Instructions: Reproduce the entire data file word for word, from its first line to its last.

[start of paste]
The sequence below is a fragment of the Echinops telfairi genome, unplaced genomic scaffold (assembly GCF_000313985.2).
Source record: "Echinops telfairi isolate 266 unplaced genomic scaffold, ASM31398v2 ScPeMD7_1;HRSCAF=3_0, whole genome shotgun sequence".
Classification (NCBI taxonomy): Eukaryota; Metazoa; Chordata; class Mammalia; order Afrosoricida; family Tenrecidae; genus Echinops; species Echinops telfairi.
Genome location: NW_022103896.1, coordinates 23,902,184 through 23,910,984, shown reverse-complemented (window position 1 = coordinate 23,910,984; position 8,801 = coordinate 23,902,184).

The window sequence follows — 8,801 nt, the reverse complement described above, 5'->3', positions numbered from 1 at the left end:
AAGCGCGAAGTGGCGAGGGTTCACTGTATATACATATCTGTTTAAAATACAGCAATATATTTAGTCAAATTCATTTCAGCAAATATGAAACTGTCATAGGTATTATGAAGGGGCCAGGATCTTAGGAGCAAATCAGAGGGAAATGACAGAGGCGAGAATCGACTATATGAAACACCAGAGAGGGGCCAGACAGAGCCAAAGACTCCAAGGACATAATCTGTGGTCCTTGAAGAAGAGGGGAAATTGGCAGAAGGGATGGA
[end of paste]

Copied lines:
The sequence below is a fragment of the Echinops telfairi genome, unplaced genomic scaffold (assembly GCF_000313985.2).
Source record: "Echinops telfairi isolate 266 unplaced genomic scaffold, ASM31398v2 ScPeMD7_1;HRSCAF=3_0, whole genome shotgun sequence".
Classification (NCBI taxonomy): Eukaryota; Metazoa; Chordata; class Mammalia; order Afrosoricida; family Tenrecidae; genus Echinops; species Echinops telfairi.
Genome location: NW_022103896.1, coordinates 23,902,184 through 23,910,984, shown reverse-complemented (window position 1 = coordinate 23,910,984; position 8,801 = coordinate 23,902,184).

The window sequence follows — 8,801 nt, the reverse complement described above, 5'->3', positions numbered from 1 at the left end:
AAGCGCGAAGTGGCGAGGGTTCACTGTATATACATATCTGTTTAAAATACAGCAATATATTTAGTCAAATTCATTTCAGCAAATATGAAACTGTCATAGGTATTATGAAGGGGCCAGGATCTTAGGAGCAAATCAGAGGGAAATGACAGAGGCGAGAATCGACTATATGAAACACCAGAGAGGGGCCAGACAGAGCCAAAGACTCCAAGGACATAATCTGTGGTCCTTGAAGAAGAGGGGAAATTGGCAGAAGGGATGGA